In this work, through analyzing the data set of the VSD problem, it is found that such data set is imbalanced and inconsistent, and common classification methods based on classification accuracy are not suitable for this specific classification problem. For this reason, a new classification criterion called support-degree-maximization criterion for the imbalanced and inconsistent data sets has been proposed. Moreover, to distinguish the factors with little influence on the VSD, regularization form has been established for the VSD problem. By solving the regularization problem with reweighted iteration gradient boosting algorithm, the rule of avoiding silicon steel vertical stripes under existing production environment has been put forward. Furthermore, an improved production control strategy has been suggested and applied to the silicon steel production line. As a result, the rate of the products with vertical strip defects is greatly alleviated. Although the VSD problem has decreased greatly, there still exist some defect products up to about 1.8%, which is caused by the rise and fall of control variable values. Therefore, it is necessary to enhance hitting rates of the target values of the influence factors by means of 6 management approach. This is a work in our future research.

#### Appendix

#### Gradient Boosting Algorithm for Regularization

regularization problem is formulated as follows: where is the regularization parameter, is a loss function, , and , where are a group of basis functions.

Gradient boosting algorithm [14] is well known as one of the most effective algorithms for regularization problems. The algorithm begins with , that is, , and after steps iterations, the following model can then be obtained: where . If we have the combination model of the first steps, then we want to seek an from such that empirical risk decreases quickly. Denote , , , then can be obtained by maximizing first-order descendent quantity of the loss function in the negative gradient direction, that is, Obviously, the expression above is equivalent to Subsequently, we choose the direction as descendent direction, and the descendent quantity along this direction can be obtained by solving the following optimization problem: Hastie et al. [15] pointed out that the above linear search method is too greedy that the algorithm would lose its stability. For this reason, a “learning slowly” skill was proposed by assigning a descendent step size , , which is called -Boosting algorithm.

Summarizing the analysis above, the normal framework of gradient boosting algorithm for regularization can be described as follows.

*Algorithm 2 (gradient boosting algorithm). **Step 1. *Initialize the coefficients of basis functions.

Set iteration number , and the coefficients of basis functions , , is the number of basis functions, and descendent step size .*Step 2. *Calculate the current fitting value.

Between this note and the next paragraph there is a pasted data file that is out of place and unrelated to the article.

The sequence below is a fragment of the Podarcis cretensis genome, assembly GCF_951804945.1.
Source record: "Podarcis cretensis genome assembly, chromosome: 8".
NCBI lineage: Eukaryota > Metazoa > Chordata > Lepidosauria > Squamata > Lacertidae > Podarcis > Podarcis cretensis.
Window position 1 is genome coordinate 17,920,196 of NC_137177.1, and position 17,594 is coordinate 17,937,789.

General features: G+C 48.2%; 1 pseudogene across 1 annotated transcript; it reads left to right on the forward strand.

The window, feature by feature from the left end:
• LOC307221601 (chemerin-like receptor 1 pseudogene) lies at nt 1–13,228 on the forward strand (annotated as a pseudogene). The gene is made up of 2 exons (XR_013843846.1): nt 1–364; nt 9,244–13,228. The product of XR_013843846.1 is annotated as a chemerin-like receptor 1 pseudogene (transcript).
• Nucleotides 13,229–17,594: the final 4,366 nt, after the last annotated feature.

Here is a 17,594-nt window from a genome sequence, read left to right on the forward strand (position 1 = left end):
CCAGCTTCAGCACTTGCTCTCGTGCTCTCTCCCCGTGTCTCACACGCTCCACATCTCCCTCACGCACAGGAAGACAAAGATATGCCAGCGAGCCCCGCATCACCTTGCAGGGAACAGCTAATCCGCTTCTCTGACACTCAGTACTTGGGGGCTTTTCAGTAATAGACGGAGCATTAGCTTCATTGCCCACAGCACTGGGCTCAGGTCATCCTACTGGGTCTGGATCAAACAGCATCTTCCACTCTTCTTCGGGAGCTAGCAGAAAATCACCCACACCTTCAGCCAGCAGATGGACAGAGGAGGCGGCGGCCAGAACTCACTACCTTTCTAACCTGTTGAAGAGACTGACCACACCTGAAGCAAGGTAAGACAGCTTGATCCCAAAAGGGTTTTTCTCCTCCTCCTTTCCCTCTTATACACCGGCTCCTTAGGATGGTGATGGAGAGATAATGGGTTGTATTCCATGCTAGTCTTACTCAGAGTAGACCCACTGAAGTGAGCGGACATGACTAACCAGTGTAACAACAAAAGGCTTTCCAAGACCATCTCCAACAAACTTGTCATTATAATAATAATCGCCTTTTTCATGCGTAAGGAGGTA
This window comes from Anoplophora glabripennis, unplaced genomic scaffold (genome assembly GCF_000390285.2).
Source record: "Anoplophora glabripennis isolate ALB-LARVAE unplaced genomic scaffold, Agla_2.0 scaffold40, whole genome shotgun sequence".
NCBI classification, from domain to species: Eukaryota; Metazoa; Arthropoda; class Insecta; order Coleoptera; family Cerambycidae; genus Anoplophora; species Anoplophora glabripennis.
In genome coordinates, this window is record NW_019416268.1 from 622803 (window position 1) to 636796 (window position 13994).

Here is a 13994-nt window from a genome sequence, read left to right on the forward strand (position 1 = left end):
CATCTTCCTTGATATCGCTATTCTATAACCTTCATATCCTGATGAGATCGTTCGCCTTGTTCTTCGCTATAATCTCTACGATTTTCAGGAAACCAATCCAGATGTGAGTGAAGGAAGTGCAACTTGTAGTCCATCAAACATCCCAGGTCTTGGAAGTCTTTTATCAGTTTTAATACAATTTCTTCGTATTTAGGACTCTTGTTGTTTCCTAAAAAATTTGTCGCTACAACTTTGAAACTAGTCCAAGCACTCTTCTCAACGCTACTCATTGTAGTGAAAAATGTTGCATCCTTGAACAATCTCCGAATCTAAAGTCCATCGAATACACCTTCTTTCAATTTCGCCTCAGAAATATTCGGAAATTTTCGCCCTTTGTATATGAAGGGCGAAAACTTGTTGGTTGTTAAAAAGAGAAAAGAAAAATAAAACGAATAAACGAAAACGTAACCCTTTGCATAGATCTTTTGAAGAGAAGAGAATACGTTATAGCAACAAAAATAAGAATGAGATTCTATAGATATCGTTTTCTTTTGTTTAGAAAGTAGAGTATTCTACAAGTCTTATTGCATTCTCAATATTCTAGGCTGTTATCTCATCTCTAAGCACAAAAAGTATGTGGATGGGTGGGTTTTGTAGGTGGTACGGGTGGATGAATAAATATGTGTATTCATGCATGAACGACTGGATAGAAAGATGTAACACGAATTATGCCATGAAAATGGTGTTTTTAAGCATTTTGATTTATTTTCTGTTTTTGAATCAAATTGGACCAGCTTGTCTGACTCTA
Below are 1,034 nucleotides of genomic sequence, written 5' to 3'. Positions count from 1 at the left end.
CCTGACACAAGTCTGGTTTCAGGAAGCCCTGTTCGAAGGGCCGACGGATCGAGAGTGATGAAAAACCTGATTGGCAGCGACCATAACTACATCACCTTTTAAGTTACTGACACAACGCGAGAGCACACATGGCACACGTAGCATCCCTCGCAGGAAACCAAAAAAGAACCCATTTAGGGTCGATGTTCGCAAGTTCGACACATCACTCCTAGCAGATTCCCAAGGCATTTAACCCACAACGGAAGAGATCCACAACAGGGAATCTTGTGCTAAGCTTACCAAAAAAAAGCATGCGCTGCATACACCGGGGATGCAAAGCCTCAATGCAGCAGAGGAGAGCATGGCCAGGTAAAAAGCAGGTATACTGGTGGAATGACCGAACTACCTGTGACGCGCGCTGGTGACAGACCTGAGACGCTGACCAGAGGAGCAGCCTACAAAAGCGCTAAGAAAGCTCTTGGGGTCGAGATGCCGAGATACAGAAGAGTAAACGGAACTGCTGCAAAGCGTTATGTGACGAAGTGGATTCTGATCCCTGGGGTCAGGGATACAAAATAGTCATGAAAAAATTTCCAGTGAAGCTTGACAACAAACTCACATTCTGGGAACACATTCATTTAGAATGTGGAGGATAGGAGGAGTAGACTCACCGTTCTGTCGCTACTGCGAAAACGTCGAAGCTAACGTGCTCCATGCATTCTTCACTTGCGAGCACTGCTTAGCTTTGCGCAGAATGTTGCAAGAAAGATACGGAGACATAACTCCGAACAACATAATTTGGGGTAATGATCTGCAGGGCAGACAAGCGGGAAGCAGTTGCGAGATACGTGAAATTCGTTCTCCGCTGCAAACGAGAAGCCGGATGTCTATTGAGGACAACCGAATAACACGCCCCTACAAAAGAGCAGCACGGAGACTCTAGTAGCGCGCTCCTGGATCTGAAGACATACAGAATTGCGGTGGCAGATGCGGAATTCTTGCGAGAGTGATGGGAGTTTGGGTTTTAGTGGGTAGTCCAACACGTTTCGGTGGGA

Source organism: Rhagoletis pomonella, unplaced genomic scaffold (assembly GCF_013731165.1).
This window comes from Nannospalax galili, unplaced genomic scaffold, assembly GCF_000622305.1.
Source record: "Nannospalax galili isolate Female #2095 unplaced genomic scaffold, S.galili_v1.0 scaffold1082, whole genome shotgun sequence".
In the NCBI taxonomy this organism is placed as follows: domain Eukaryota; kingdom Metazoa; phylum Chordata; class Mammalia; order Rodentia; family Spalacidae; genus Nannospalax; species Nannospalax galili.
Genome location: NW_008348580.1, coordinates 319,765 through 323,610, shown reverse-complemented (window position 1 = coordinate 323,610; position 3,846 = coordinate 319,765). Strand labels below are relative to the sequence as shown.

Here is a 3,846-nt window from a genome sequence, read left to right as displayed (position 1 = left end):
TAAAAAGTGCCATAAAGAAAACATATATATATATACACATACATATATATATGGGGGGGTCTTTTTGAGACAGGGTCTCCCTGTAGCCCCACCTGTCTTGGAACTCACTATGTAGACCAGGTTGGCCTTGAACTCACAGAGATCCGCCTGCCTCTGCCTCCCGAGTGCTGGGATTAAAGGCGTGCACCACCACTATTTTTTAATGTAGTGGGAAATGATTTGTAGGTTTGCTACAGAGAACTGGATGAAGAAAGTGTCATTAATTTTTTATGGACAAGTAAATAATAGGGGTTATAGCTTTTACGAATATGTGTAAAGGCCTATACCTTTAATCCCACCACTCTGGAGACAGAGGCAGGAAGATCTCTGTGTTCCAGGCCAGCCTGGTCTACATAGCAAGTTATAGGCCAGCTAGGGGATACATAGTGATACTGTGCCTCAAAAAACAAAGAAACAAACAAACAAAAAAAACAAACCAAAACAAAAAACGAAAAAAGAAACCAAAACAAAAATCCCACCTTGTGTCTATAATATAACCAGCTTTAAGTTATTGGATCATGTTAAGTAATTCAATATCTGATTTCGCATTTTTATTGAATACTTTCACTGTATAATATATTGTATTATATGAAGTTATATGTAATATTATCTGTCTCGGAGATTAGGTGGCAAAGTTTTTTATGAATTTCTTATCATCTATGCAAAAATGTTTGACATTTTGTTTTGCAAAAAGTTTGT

Set , and calculate the current fitting value , .*Step 3. *Select a basis function.

Calculate the negative gradient of the loss function at each sample , , and determine *Step 4. *Adjust the coefficients of basis functions.

Set , , .*Step 5. *If , go to Step 2, otherwise output .

#### Acknowledgments

The authors are grateful to their collaborators of Iron & Steel (Group) Co., Ltd., for their

provision of the silicon steel data, and for their enthusiasm, encouragement, and profound

viewpoints in this work. This research is supported by the China NSFC project under Contract 60905003.

#### References

- Z. S. Xia, “Reseach and production of boron bearing cold rolled
non-oriented silicon steel,”
*Shanghai Metals*, vol. 25, no. 4, pp. 20–23, 2003. View at Google Scholar - Y. Lin, Y. Lee, and G. Wahba, “Support vector machines for classification in nonstandard situations,”
*Machine Learning*, vol. 46, no. 1–3, pp. 191–202, 2002. View at Publisher · View at Google Scholar - D. W. Hosmer and S. Lemeshow,
*Applied Logistic Regression*, John Wiley & Sons, Hoboken, NJ, USA, 2000. - X. Y. Liu and Z. H. Zhou, “Training cost-sensitive neural networks with methods addressing the class imbalance problem,”
*IEEE Transactions on Knowledge and Data Engineering*, vol. 18, no. 1, pp. 63–77, 2006. View at Publisher · View at Google Scholar - G. Fung, M. Dundar, J. Bi et al., “A fast iterative algorithm for Fisher discriminant using heterogeneous kernels,” in
*Proceedings of the 21st international conference on Machine learning (ICML '04)*, Banff, AB, Canada, 2004. - W. X. Zhang, J. S. Mi, and W. Z. Wu, “Approaches to knowledge reductions in inconsistent systems,”
*International Journal of Intelligent Systems*, vol. 18, no. 9, pp. 989–1000, 2003. View at Publisher · View at Google Scholar - H. B. He and A. Edwardo, “Learning from imbalanced data,”
*IEEE Transactions on Knowledge and Data Engineering In Knowledge and Data Engineering*, vol. 21, no. 9, pp. 1263–1284, 2009. View at Publisher · View at Google Scholar - K. McCarthy, B. Zabar, and G. M. Weiss, “Does cost-sensitive learning beat sampling for classifying rare classes?” in
*Proceedings of the 1st International Workshop on Utility-Based Data Mining*, pp. 69–77, 2005. View at Publisher · View at Google Scholar - X. Y. Liu and Z. H. Zhou, “The influence of class imbalance on cost-sensitive learning: an empirical study,” in
*Proceedings of the 6th International Conference on Data Mining (ICDM '06)*, pp. 970–974, Hong Kong, 2006. View at Publisher · View at Google Scholar - Z. B. Xu, H. Zhang, Y. Wang, X. Chang, and Y. Liang, “${L}_{1\u22152}$ regularization,”
*Science in China F: Information Sciences*, vol. 53, no. 6, pp. 1159–1169, 2010. View at Publisher · View at Google Scholar · View at Zentralblatt MATH - R. Tibshirani, “Regression shrinkage and selection via the Lasso,”
*Journal of the Royal Statistical Society. Series B. Methodological*, vol. 58, no. 1, pp. 267–288, 1996. View at Google Scholar · View at Zentralblatt MATH - V. Vapnik,
*The Nature of Statistical Learning Theory*, Springer-Verlag, New York, NY, USA, 1995. - Y. Sun,
*Cost-sensitive boosting for classification of imbalanced data*, Ph.D. thesis, University of Waterloo, Waterloo, ON, Canada, 2007. - S. Rosset, J. Zhu, and T. Hastie, “Boosting as a regularized path to a maximum margin classifier,”
*Journal of Machine Learning Research*, vol. 5, pp. 941–973, 2003/04. View at Google Scholar - T. Hastie, R. Tibshirani, and J. Friedman, “The elements of statistical learning: data mining,” in
*Inference and Prediction*, Springer-Verlag, New York, NY, USA, 2001. View at Google Scholar